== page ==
Advertisement

Words related to neo-

new (adj.)

Middle English neue, from Old English neowe, niowe, earlier niwe "made or established for the first time, fresh, recently made or grown; novel, unheard-of, different from the old; untried, inexperienced, unused," from Proto-Germanic *neuja- (source also of Old Saxon niuwi, Old Frisian nie, Middle Dutch nieuwe, Dutch nieuw, Old High German niuwl, German neu, Danish and Swedish ny, Gothic niujis "new").

This is from PIE *newo- "new" (source also of Sanskrit navah, Persian nau, Hittite newash, Greek neos, Lithuanian naujas, Old Church Slavonic novu, Russian novyi, Latin novus, Old Irish nue, Welsh newydd "new").

From mid-14c. as "novel, modern" (Gower, 1393, has go the new foot "dance the latest style"). In the names of cities and countries named for some other place, c. 1500. Meaning "not habituated, unfamiliar, unaccustomed," 1590s. Of the moon from late Old English. The adverb, "newly, for the first time," is Old English niwe, from the adjective. As a noun, "that which is new," also in Old English. There was a verb form in Old English (niwian, neowian) and Middle English (neuen) "make, invent, create; bring forth, produce, bear fruit; begin or resume (an activity); resupply; substitute," but it seems to have fallen from use.

New Testament is from late 14c. New math in reference to a system of teaching mathematics based on investigation and discovery is from 1958. New World (adj.) to designate phenomena of the Western Hemisphere first attested 1823, in Lord Byron; the noun phrase is recorded from 1550s. New Deal in the FDR sense is attested by 1932. New school in reference to the more advanced or liberal faction of something is from 1806. New Left (1960) was a coinage of U.S. political sociologist C. Wright Mills (1916-1962). New light in reference to religions is from 1640s. New frontier, in U.S. politics, "reform and social betterment," is from 1934 (Henry Wallace) but associated with John F. Kennedy's use of it in 1960.

Advertisement
Naples 

city in southern Italy founded by Greek colonists 5c. B.C.E., from Italian Napoli, from Greek Neapolis, literally "New City," from nea, fem. of neos "new" (see neo-) + polis "city" (see polis).

neo-classical 
also neoclassical, style of art, architecture, etc., influenced by classical patterns, 1859, especially in reference to 18th century English literature; from neo- + classical. Related: Neo-classicism/neoclassicism.
neocolonialism (n.)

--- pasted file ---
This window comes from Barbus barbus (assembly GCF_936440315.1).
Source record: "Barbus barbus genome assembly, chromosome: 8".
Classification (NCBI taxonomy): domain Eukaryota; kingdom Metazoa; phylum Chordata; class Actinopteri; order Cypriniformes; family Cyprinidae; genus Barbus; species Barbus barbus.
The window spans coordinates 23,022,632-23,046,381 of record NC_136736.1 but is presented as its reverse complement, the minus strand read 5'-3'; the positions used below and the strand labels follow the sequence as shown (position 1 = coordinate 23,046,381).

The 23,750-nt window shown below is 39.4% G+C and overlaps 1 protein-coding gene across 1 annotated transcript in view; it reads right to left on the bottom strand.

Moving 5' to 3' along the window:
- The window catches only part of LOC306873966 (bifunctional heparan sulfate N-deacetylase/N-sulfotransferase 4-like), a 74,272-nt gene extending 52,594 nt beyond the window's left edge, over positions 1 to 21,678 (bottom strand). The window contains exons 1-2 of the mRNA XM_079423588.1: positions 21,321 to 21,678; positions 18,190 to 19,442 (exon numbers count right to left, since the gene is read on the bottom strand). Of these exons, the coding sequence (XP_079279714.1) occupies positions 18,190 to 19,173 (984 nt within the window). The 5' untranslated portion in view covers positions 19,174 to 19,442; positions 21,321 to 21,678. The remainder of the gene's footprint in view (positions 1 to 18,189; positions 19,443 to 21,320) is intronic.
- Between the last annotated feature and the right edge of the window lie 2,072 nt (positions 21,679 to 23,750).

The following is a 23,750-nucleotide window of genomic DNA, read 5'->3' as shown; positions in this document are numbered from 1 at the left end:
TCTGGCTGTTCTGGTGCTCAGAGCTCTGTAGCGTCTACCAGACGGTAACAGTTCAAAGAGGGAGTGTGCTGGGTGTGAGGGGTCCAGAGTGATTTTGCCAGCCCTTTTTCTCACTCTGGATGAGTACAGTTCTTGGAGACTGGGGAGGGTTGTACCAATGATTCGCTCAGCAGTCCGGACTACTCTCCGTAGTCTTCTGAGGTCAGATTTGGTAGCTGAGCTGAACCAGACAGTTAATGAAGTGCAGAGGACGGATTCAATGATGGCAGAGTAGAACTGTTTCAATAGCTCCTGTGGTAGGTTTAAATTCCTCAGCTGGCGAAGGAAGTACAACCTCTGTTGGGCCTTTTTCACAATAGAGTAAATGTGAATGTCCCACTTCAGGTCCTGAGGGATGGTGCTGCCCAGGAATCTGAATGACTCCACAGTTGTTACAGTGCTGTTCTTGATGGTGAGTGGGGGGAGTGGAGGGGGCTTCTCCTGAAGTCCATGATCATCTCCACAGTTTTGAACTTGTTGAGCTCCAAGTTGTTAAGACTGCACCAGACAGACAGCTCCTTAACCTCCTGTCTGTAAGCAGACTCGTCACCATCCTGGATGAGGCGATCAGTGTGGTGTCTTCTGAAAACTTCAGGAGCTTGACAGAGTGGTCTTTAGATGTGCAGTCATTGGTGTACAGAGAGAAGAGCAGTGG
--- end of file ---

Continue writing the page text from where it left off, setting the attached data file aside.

also neo-colonialism, "the exertion of influence or control over other nations, especially former dependencies, without direct military or political control," 1955, from neo- "new" + colonialism.

neo-conservative (n.)

also neoconservative; used in the modern sense by 1979:

My Republican vote [in the 1972 presidential election] produced little shock waves in the New York intellectual community. It didn't take long — a year or two — for the socialist writer Michael Harrington to come up with the term "neoconservative" to describe a renegade liberal like myself. To the chagrin of some of my friends, I decided to accept that term; there was no point calling myself a liberal when no one else did. [Irving Kristol, "Forty Good Years," The Public Interest, spring 2005]

The term is attested from by 1964 (neo-conservatism is by 1959; new conservative is from mid-1950s), originally often applied to Russell Kirk and his followers, who would be philosophically opposed to the later neocons. From neo- "new" + conservative (n.).

neocracy (n.)

"government by new or inexperienced officials," 1844; see neo- "new" + -cracy "rule or government by."

neogamist (n.)

"one recently married," 1650s; see neo- "new" + -gamy "marriage."

neo-liberal (adj., n.)

also neoliberal, by 1958, earliest in reference to French politics and theology, from neo- "new" + liberal. Related: Neo-liberalism.

neolithic (adj.)

"pertaining to the later Stone Age, belonging to the period of highly finished and polished stone implements," 1865, coined by John Lubbock, later Baron Avebury, (1834-1913) from neo- "new" + -lith "stone" + -ic.

neolocal (adj.)

"Denoting a place of residence chosen by a newly-married couple which is independent of parental or family ties" [OED], 1949, from neo- "new" + local (adj.). Related: Neolocally.